As States Weigh Human Lives Versus The Economy, History Suggests The Economy Often Wins

As States Weigh Human Lives Versus The Economy, History Suggests The Economy Often Wins A 1620 engraving depicts tobacco being prepared for export from Jamestown, Virginia. Universal History Archive/Universal Images Group via Getty Images

Policymakers are beginning to decide how to reopen the American economy. Until now, they’ve largely prioritized human health: Restrictions in all but a handful of states remain in effect, and trillions have been committed to help shuttered businesses and those who have been furloughed or laid off.

The right time to start opening up sectors of the economy has been up for debate. But history shows that in the wake of calamities, human life often loses out to economic imperatives.

As a historian of early America who has written about tobacco and the aftermath of an epidemic in New England, I’ve seen similar considerations made in the face of disease outbreaks. And I believe that there are crucial lessons to be drawn from two 17th-century outbreaks during which economic interests of a select few won out over moral concerns.

Tobacco, a love story

During the 16th century, Europeans fell in love with tobacco, an American plant. Many enjoyed the sensations, like increased energy and decreased appetite, that it produced, and most who wrote about it emphasized its medicinal benefits, seeing it as a wonder drug that could cure a variety of human ailments. (Not everyone celebrated the plant; King James I of England warned that it was habit-forming and dangerous.)

By the early 17th century, the English grew increasingly eager to establish a permanent colony in North America after failing to do so in places like Roanoke and Nunavut. They saw their next opportunity along the James River, a tributary of Chesapeake Bay. Following the establishment of Jamestown in 1607, the English soon realized that the region was perfect for cultivating tobacco.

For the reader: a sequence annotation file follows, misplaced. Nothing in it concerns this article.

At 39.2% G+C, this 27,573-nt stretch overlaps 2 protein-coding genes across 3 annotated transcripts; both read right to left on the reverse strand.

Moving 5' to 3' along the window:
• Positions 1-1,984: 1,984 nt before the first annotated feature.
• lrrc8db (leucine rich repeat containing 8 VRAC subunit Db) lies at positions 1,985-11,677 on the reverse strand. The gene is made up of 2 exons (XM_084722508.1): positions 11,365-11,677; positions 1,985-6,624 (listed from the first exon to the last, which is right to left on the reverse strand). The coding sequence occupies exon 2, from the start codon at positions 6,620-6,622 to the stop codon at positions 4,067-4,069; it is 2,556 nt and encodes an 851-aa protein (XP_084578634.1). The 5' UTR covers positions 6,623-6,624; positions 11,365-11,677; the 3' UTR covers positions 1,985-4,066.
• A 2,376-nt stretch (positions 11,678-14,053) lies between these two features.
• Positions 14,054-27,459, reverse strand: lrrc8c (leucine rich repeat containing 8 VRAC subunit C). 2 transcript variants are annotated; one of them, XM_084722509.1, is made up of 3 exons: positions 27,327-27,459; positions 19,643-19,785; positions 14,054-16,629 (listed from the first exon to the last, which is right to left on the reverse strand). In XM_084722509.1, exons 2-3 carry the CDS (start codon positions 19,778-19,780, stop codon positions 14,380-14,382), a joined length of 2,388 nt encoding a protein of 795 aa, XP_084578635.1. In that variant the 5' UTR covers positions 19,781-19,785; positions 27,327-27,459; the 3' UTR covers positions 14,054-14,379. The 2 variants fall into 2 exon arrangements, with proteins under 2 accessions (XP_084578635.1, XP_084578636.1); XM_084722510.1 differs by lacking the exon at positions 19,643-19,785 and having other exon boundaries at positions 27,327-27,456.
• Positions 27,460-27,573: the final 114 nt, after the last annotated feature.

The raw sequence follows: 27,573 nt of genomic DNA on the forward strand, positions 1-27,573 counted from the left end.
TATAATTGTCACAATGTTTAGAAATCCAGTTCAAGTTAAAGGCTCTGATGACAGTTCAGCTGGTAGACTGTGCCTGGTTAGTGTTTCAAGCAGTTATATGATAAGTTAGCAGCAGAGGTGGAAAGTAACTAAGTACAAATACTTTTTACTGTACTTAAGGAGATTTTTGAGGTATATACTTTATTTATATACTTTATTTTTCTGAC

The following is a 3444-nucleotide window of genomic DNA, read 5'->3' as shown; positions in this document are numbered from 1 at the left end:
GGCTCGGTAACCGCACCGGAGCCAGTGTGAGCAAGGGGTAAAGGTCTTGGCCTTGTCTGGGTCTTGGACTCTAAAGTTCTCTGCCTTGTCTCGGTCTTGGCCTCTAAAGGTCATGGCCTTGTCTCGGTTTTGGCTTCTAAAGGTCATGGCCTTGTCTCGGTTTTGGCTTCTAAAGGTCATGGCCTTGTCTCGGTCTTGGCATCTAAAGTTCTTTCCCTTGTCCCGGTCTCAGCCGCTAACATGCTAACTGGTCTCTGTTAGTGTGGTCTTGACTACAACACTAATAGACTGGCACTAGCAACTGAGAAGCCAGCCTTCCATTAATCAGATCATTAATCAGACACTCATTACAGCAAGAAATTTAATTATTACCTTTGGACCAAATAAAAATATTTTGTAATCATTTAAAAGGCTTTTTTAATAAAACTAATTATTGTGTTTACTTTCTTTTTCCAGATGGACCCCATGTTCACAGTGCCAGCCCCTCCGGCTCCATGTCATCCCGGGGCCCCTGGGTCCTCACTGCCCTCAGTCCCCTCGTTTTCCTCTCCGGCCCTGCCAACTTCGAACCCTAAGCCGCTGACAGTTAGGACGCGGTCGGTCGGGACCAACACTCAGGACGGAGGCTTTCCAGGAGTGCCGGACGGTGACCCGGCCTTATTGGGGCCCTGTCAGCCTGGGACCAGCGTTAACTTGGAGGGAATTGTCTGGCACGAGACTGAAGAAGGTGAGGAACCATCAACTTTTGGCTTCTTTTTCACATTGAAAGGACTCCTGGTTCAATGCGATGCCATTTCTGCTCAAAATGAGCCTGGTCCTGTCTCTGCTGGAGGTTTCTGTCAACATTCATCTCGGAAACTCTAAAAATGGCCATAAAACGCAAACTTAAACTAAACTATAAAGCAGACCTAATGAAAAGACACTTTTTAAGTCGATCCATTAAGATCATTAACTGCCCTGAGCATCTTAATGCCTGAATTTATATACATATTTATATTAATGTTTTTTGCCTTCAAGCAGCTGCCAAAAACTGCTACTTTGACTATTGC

The newcomers, however, didn’t know they had settled in an ideal breeding ground for the bacteria that cause typhoid fever and dysentery. From 1607 to 1624, approximately 7,300 migrants, most of them young, traveled to Virginia. By 1625 there were only about 1,200 survivors. A 1622 uprising by local Powhatans and drought-induced shortages of food contributed to the death toll, but most perished from disease. The situation was so dire that some colonists, too weak to produce food, resorted to cannibalism.

Aware that such stories might dissuade possible migrants, the Virginia Company of London circulated a pamphlet that acknowledged the problems but stressed that the future would be brighter.

And so English migrants continued to arrive, recruited from the armies of young people who had moved to London looking for work, only to find scant opportunities. Jobless and desperate, many agreed to become indentured servants, meaning they would work for a planter in Virginia for a set period of time in exchange for passage across the ocean and compensation at the end of the contract.

Tobacco production soared, and despite a drop in the price due to the overproduction of the crop, planters were able to amass substantial wealth.